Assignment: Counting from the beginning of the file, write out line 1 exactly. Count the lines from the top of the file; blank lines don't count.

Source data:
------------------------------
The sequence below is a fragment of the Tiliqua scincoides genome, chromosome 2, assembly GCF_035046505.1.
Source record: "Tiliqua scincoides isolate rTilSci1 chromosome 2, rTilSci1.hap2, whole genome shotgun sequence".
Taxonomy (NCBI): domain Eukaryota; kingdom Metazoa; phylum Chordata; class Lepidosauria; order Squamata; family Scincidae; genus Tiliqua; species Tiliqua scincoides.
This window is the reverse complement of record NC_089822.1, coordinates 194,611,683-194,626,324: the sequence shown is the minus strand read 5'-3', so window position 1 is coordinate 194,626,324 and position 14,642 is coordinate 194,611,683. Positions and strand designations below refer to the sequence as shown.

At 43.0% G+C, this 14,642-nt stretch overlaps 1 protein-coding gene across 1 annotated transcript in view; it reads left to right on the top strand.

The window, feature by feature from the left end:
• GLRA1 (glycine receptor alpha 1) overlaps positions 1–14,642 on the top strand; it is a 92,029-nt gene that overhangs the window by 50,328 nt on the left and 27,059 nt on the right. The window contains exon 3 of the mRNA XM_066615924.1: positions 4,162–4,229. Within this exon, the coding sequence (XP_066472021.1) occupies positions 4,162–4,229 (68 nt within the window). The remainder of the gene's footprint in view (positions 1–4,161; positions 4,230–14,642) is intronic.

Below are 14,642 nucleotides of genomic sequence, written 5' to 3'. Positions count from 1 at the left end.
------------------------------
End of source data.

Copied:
The sequence below is a fragment of the Tiliqua scincoides genome, chromosome 2, assembly GCF_035046505.1.